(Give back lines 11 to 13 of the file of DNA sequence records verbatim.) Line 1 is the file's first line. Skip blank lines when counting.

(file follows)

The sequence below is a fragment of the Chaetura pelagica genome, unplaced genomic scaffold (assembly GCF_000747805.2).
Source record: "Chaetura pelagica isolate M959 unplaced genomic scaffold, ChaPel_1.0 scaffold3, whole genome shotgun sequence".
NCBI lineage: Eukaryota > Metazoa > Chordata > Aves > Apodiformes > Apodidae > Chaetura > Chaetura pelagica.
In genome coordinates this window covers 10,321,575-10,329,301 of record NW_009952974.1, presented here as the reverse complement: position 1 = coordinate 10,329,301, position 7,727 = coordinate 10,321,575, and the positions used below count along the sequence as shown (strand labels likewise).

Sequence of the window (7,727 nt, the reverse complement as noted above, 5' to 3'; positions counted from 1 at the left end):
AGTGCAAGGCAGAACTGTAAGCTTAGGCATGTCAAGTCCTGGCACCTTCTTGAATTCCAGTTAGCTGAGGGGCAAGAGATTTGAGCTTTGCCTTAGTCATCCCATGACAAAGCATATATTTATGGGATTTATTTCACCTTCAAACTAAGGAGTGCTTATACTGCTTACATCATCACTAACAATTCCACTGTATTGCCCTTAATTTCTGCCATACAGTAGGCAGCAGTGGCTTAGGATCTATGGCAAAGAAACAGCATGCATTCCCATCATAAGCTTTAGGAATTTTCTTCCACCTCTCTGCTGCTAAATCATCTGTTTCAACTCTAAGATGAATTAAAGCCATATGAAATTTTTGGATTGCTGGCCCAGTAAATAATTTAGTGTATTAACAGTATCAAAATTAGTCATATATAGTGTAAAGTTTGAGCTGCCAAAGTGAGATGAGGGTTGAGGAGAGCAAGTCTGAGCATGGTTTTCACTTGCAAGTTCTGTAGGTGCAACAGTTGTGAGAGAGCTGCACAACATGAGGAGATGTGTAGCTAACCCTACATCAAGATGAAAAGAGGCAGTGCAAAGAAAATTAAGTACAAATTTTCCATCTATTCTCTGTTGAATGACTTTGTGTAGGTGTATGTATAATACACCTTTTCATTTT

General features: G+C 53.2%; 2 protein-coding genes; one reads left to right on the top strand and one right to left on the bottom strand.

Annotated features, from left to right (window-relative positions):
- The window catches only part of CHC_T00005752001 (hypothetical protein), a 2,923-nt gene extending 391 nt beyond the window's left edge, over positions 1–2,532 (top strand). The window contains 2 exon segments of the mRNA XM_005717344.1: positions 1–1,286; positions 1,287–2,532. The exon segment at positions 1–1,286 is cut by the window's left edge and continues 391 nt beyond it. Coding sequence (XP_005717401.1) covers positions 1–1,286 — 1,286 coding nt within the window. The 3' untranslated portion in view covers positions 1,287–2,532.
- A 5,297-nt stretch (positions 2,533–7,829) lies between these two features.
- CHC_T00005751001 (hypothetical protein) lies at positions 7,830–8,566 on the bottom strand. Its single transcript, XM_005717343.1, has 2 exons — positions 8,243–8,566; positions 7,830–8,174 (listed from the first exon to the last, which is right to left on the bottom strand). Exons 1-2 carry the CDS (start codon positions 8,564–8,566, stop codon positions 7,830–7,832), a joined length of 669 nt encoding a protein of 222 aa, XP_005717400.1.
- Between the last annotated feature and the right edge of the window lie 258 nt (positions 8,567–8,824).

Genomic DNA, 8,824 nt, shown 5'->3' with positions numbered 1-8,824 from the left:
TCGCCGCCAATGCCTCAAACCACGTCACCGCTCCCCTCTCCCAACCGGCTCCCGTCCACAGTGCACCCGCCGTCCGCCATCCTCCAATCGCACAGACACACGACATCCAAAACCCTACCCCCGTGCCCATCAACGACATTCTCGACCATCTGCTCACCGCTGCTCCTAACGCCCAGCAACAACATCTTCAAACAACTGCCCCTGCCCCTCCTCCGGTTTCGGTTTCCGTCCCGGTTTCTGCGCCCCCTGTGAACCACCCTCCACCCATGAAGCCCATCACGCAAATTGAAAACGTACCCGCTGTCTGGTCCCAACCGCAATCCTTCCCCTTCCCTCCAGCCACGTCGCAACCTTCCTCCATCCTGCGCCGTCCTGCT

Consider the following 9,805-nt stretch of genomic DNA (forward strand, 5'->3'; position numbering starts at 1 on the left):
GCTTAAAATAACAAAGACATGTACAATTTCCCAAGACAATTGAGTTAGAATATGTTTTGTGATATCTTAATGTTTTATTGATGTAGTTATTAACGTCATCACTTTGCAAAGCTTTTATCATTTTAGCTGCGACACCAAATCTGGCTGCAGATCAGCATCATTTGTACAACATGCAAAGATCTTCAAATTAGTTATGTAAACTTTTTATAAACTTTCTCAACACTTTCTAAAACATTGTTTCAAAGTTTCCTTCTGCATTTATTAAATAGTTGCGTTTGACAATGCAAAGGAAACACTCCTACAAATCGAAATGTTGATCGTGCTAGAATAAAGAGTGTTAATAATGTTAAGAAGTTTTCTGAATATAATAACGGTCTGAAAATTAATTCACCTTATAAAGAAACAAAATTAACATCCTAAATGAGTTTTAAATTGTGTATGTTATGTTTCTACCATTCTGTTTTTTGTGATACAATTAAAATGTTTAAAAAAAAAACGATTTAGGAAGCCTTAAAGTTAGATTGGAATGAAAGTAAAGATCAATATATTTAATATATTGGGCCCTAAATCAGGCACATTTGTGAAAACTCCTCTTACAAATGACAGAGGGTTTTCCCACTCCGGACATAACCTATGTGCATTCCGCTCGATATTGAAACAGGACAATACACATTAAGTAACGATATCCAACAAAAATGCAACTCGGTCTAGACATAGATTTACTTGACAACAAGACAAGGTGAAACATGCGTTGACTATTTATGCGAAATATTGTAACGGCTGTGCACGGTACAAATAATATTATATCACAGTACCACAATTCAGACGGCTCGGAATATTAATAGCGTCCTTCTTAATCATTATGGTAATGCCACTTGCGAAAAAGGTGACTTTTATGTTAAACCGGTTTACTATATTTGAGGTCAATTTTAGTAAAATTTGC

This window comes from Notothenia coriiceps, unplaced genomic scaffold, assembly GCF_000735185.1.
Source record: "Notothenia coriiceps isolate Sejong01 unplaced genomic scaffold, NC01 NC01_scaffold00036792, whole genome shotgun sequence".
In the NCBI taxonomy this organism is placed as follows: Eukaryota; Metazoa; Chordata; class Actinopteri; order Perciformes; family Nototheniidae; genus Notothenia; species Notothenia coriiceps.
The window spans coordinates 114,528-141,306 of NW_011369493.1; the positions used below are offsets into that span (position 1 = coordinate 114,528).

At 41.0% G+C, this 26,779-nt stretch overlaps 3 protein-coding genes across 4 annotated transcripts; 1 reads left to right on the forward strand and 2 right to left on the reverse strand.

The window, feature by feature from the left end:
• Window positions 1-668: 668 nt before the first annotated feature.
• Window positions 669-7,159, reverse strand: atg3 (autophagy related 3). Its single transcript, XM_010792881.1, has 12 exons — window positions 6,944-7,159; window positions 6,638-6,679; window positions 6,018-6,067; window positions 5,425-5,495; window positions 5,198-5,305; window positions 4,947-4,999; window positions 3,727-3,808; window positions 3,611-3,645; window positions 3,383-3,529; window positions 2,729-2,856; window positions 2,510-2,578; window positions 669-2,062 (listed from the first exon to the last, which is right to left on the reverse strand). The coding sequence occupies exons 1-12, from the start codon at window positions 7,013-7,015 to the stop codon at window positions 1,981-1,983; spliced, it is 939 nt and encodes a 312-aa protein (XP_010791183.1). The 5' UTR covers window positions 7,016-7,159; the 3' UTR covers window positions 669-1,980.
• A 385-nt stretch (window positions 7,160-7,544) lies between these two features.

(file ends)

- CHC_T00005751001 (hypothetical protein) lies at positions 7,830–8,566 on the bottom strand. Its single transcript, XM_005717343.1, has 2 exons — positions 8,243–8,566; positions 7,830–8,174 (listed from the first exon to the last, which is right to left on the bottom strand). Exons 1-2 carry the CDS (start codon positions 8,564–8,566, stop codon positions 7,830–7,832), a joined length of 669 nt encoding a protein of 222 aa, XP_005717400.1.
- Between the last annotated feature and the right edge of the window lie 258 nt (positions 8,567–8,824).

Genomic DNA, 8,824 nt, shown 5'->3' with positions numbered 1-8,824 from the left: